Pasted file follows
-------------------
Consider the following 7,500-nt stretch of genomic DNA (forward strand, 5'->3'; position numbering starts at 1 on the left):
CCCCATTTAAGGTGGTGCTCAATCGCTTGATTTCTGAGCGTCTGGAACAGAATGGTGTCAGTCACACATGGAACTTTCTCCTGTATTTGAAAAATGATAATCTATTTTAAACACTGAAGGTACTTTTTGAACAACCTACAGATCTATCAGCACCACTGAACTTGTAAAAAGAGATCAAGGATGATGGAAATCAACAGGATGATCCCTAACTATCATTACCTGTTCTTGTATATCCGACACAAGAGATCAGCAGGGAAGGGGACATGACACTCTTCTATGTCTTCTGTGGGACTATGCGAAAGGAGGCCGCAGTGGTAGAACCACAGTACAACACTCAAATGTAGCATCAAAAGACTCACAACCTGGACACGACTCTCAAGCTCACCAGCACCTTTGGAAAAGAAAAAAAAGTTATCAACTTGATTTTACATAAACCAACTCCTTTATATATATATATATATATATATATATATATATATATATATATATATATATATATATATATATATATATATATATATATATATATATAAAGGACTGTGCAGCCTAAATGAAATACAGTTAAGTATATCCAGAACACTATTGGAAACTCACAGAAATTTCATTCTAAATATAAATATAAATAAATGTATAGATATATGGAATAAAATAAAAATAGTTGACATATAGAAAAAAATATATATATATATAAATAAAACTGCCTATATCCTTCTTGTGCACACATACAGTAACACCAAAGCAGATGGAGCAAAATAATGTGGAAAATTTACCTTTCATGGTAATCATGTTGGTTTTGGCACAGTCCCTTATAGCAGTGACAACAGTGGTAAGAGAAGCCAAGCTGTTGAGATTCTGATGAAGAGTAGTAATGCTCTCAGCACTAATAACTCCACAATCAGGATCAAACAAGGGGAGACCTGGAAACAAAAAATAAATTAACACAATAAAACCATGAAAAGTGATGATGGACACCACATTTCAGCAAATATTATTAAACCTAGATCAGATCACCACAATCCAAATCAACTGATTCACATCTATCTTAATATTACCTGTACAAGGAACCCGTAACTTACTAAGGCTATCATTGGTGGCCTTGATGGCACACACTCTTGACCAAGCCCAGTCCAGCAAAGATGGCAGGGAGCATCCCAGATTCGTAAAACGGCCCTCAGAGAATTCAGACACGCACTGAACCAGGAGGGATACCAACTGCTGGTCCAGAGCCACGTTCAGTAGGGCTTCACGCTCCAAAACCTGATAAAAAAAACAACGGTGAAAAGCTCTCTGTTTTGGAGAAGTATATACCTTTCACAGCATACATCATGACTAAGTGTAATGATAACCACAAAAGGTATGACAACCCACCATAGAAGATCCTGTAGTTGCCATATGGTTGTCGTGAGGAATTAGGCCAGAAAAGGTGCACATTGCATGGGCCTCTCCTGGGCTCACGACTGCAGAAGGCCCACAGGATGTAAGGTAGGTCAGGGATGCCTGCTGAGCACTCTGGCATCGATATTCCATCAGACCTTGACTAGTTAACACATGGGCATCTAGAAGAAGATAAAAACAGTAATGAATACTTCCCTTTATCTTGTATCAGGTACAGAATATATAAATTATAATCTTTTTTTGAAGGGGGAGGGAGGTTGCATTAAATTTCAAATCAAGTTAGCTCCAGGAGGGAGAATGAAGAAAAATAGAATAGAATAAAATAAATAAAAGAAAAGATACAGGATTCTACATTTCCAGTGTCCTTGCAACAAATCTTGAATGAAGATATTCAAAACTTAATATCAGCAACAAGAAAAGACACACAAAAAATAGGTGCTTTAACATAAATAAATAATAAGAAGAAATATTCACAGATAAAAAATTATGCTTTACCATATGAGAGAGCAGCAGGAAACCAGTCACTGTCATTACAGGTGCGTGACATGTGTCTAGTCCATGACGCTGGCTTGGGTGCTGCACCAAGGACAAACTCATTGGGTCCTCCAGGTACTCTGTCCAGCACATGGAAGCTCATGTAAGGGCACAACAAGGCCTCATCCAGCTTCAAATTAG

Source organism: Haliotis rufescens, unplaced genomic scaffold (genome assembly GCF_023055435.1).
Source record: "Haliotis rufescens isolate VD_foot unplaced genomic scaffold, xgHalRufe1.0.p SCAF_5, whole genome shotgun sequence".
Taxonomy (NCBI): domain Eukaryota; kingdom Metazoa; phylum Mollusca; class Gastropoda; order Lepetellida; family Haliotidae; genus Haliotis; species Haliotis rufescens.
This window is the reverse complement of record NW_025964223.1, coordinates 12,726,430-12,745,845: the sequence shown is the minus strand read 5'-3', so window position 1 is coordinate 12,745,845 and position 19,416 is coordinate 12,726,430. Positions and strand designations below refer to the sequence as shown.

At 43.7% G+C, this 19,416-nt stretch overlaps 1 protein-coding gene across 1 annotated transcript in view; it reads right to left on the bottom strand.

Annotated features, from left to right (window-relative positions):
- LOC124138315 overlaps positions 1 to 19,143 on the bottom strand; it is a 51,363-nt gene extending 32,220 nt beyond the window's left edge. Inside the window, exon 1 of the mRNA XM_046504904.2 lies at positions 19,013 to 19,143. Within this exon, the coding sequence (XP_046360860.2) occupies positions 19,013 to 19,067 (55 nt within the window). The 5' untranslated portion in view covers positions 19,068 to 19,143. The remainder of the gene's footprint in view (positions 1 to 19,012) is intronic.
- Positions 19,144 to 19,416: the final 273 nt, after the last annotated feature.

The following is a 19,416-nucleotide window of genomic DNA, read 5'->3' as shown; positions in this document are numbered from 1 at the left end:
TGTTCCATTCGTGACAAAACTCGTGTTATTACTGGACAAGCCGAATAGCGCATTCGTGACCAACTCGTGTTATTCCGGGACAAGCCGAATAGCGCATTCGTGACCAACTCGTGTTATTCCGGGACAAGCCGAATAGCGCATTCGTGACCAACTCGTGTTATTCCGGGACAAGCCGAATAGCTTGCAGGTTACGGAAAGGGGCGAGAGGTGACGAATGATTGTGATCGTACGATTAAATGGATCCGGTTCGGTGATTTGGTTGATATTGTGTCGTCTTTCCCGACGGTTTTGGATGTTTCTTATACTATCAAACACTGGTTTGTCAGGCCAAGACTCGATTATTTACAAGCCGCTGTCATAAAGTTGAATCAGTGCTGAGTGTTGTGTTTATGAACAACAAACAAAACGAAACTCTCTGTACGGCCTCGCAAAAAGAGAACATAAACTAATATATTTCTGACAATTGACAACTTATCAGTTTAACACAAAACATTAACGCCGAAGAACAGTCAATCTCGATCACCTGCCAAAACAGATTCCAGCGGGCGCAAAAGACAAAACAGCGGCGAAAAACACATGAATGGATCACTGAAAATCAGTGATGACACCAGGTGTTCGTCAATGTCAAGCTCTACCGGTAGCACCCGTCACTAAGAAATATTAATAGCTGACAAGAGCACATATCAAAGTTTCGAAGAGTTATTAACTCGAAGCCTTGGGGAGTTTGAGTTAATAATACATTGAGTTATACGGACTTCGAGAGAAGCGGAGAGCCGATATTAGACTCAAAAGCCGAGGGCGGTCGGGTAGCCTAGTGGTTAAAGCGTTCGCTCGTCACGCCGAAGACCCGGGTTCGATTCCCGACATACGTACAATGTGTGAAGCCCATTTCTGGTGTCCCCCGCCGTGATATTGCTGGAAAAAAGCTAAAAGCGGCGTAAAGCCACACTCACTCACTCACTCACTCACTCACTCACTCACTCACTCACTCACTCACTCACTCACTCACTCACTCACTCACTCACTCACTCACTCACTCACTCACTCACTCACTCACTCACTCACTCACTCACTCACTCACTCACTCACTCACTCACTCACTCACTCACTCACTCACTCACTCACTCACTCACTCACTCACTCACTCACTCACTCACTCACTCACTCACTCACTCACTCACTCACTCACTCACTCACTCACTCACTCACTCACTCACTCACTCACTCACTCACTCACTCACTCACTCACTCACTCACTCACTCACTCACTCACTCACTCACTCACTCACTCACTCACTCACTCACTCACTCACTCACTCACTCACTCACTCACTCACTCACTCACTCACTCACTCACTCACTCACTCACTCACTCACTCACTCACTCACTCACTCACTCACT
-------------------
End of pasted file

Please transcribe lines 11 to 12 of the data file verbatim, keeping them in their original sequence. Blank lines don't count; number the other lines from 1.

The following is a 19,416-nucleotide window of genomic DNA, read 5'->3' as shown; positions in this document are numbered from 1 at the left end:
TGTTCCATTCGTGACAAAACTCGTGTTATTACTGGACAAGCCGAATAGCGCATTCGTGACCAACTCGTGTTATTCCGGGACAAGCCGAATAGCGCATTCGTGACCAACTCGTGTTATTCCGGGACAAGCCGAATAGCGCATTCGTGACCAACTCGTGTTATTCCGGGACAAGCCGAATAGCTTGCAGGTTACGGAAAGGGGCGAGAGGTGACGAATGATTGTGATCGTACGATTAAATGGATCCGGTTCGGTGATTTGGTTGATATTGTGTCGTCTTTCCCGACGGTTTTGGATGTTTCTTATACTATCAAACACTGGTTTGTCAGGCCAAGACTCGATTATTTACAAGCCGCTGTCATAAAGTTGAATCAGTGCTGAGTGTTGTGTTTATGAACAACAAACAAAACGAAACTCTCTGTACGGCCTCGCAAAAAGAGAACATAAACTAATATATTTCTGACAATTGACAACTTATCAGTTTAACACAAAACATTAACGCCGAAGAACAGTCAATCTCGATCACCTGCCAAAACAGATTCCAGCGGGCGCAAAAGACAAAACAGCGGCGAAAAACACATGAATGGATCACTGAAAATCAGTGATGACACCAGGTGTTCGTCAATGTCAAGCTCTACCGGTAGCACCCGTCACTAAGAAATATTAATAGCTGACAAGAGCACATATCAAAGTTTCGAAGAGTTATTAACTCGAAGCCTTGGGGAGTTTGAGTTAATAATACATTGAGTTATACGGACTTCGAGAGAAGCGGAGAGCCGATATTAGACTCAAAAGCCGAGGGCGGTCGGGTAGCCTAGTGGTTAAAGCGTTCGCTCGTCACGCCGAAGACCCGGGTTCGATTCCCGACATACGTACAATGTGTGAAGCCCATTTCTGGTGTCCCCCGCCGTGATATTGCTGGAAAAAAGCTAAAAGCGGCGTAAAGCCACACTCACTCACTCACTCACTCACTCACTCACTCACTCACTCACTCACTCACTCACTCACTCACTCACTCACTCACTCACTCACTCACTCACTCACTCACTCACTCACTCACTCACTCACTCACTCACTCACTCACTCACTCACTCACTCACTCACTCACTCACTCACTCACTCACTCACTCACTCACTCACTCACTCACTCACTCACTCACTCACTCACTCACTCACTCACTCACTCACTCACTCACTCACTCACTCACTCACTCACTCACTCACTCACTCACTCACTCACTCACTCACTCACTCACTCACTCACTCACTCACTCACTCACTCACTCACTCACTCACTCACTCACTCACTCACTCACTCACTCACTCACTCACTCACTCACTCACTCACTCACTCACTCACTCACTCACTCACTCACTCACTCACTCACTCACTCACTCACTCACT